A documentary about the explosion of “planned communities” in the United States and the sociological implications thereof.

Although low-income housing projects are also master-planned, these tend towards middle-upper class residential space, often for families working in specific industries.

Architecturally, these neighborhoods tend to stress spacious mansion-like houses on small lots, uniformity of design, and simple but elegant materials (i.e., stucco, adobe roofs, etc.). Many are gated and privately policed, and most have adjunct shopping centers, entirely eliminating the need to venture outwardly.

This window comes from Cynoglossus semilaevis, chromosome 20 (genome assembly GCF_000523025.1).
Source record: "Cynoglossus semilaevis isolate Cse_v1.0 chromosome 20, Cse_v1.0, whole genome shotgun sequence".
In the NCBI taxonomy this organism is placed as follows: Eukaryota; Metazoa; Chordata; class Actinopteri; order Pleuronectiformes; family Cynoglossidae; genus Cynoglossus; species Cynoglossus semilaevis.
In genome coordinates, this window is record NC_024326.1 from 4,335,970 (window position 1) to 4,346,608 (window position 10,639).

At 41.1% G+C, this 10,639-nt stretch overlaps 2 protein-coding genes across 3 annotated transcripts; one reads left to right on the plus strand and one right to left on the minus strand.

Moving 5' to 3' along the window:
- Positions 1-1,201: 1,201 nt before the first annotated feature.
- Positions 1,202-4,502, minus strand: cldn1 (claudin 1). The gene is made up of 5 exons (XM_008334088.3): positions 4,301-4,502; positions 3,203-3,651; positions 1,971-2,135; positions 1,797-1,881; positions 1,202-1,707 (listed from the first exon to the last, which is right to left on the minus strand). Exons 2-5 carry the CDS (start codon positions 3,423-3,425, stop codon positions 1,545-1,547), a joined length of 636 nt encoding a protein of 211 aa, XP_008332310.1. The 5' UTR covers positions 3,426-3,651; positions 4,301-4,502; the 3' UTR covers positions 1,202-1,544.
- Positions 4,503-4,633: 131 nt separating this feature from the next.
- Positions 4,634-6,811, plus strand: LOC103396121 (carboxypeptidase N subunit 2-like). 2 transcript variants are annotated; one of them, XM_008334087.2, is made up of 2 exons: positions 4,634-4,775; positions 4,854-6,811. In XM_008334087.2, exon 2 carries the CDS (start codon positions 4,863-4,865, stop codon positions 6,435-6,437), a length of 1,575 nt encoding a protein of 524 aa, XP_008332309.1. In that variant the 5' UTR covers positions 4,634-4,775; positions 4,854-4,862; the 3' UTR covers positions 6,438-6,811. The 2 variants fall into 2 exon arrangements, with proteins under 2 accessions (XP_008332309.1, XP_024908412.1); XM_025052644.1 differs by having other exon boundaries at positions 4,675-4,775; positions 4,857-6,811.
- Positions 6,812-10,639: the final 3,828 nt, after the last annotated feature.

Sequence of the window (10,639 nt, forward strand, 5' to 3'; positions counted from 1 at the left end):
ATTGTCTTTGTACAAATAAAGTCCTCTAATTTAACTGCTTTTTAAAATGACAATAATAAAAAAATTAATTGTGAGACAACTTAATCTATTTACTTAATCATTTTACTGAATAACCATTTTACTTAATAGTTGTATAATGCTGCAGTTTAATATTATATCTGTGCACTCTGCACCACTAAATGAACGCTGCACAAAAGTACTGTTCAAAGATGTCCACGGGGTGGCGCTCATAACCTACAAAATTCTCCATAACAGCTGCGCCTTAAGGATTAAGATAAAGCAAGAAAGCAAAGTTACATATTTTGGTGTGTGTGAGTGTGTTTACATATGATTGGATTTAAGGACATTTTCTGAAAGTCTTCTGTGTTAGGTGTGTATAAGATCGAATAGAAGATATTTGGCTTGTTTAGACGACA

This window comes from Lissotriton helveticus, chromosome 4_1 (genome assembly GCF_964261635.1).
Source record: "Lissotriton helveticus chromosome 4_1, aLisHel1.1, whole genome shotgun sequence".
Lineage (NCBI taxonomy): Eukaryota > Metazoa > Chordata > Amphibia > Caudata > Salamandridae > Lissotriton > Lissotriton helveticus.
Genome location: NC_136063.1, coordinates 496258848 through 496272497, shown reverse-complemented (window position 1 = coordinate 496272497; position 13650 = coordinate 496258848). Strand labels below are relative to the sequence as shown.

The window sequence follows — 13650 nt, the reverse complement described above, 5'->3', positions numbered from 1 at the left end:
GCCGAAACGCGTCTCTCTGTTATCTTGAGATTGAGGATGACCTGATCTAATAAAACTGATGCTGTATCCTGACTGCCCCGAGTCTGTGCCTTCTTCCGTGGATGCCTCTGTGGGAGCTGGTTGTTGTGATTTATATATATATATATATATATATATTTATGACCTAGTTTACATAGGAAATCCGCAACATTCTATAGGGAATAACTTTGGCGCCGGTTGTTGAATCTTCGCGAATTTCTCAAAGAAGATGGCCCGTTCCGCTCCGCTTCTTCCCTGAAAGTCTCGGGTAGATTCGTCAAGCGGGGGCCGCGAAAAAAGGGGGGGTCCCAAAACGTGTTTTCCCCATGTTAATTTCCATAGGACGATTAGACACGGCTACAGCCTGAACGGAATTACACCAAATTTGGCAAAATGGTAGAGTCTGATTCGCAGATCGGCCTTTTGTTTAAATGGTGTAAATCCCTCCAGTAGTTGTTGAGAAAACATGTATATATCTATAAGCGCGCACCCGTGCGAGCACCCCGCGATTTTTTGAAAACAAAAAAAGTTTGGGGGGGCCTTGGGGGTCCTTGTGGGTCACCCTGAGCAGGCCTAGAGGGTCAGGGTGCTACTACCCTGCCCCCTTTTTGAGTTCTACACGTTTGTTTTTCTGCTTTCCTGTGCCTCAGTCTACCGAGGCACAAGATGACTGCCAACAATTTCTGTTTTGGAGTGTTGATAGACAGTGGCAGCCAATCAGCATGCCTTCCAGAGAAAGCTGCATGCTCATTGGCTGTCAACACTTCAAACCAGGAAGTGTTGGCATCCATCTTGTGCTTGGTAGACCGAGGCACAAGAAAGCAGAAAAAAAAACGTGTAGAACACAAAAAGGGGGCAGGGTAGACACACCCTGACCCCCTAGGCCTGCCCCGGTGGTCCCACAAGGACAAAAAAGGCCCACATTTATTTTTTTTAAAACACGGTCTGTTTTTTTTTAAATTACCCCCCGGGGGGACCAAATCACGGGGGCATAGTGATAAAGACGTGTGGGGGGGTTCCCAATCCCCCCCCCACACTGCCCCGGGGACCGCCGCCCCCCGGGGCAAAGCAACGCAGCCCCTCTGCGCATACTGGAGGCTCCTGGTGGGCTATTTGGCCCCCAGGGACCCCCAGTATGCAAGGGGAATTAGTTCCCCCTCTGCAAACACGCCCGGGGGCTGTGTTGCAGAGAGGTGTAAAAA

Interviewees would include community residents, community workers (maintenance, security, etc.), outsiders, police who work planned community beats, architects, and sociologists.

Special attention would be paid to the Orange County area, which saw a huge financial windfall in the 60s and 70s and has very quickly been populated by gated, master-planned insular “exurbs” since.

As much of the southwest population is Hispanic, the economic considerations of living in an older cityscape vs. a master-planned community pose interesting questions.

Examples of planned communities:

Foothill Ranch, CA: http://www.foothillranch.com/

Celebration, FL: http://www.celebrationtowncenter.com/ee/

Southern Village, NC: http://www.southernvillage.com/

Issaquah Highlands, WA: http://www.issaquahhighlands.com/

The Irvine Company (CA): http://www.irvinecompany.com/california_master_planned_communities.asp

Poundbury, UK: http://www.poundbury.info/

Ridgewood, NY

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Type: Feature Film

Genre: Historical, Documentary